The only way to stem the tide of this devastating disease is through, as the great Senator from Maine mentioned, through research. Yes, a lot of that research is going on in Minnesota, both at the University of Minnesota and at the Mayo Clinic. If we were able to delay the onset of Alzheimer's by just 5 years, similar to the effect that anticholesterol drugs have had on preventing heart disease, we would be able to significantly cut the government's spending on Alzheimer's care, but more importantly 
we would be able to give these families extra years, extra time, less time battling this disease. 

We all know the answers to Alzheimer's will not just drop out of the sky. If that was true, it would have been cured a long time ago. It will take dedicated scientists, advanced research initiatives, and skilled doctors with knowledge of the disease to conduct trials and care for as many patients as possible until we find a cure.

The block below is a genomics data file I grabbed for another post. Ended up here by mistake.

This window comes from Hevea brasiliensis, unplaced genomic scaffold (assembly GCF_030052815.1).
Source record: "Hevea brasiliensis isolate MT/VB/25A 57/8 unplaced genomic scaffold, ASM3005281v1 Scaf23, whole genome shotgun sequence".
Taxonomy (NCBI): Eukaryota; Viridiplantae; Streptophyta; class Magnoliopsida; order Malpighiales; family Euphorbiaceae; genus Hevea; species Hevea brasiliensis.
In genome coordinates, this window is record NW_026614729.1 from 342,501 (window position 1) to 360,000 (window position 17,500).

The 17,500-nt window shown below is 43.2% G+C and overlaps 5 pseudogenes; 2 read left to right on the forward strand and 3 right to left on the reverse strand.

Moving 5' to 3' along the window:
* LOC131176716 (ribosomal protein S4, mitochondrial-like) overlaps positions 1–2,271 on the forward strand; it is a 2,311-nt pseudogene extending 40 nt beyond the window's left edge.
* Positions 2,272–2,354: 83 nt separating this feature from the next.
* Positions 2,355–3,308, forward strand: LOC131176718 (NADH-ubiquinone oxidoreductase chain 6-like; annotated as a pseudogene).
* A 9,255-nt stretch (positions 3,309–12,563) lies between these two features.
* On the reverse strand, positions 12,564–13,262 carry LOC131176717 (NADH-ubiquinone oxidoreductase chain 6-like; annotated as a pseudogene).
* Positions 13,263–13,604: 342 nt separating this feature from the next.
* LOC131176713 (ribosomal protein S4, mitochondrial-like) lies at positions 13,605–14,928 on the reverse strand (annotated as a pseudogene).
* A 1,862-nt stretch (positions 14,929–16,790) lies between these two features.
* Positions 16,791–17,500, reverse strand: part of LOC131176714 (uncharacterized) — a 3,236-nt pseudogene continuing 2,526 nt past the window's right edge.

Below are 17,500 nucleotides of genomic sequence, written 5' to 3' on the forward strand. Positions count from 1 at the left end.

That is why we are coming together for this important resolution, which resolves simply that the Senate will strive to double the funding the United States spends on Alzheimer's research in 2016 and will develop a plan to meet the target of $2 billion a year in Alzheimer's research funding over the next 5 years. 

As Senator Collins mentioned, this effort is led on the national level by Dr. Ronald Petersen, a Minnesota native and a leading researcher. He agrees this is the time to move forward to get this research done. What kind of research are we talking about? I remember first hearing about some of the [Page: S1006]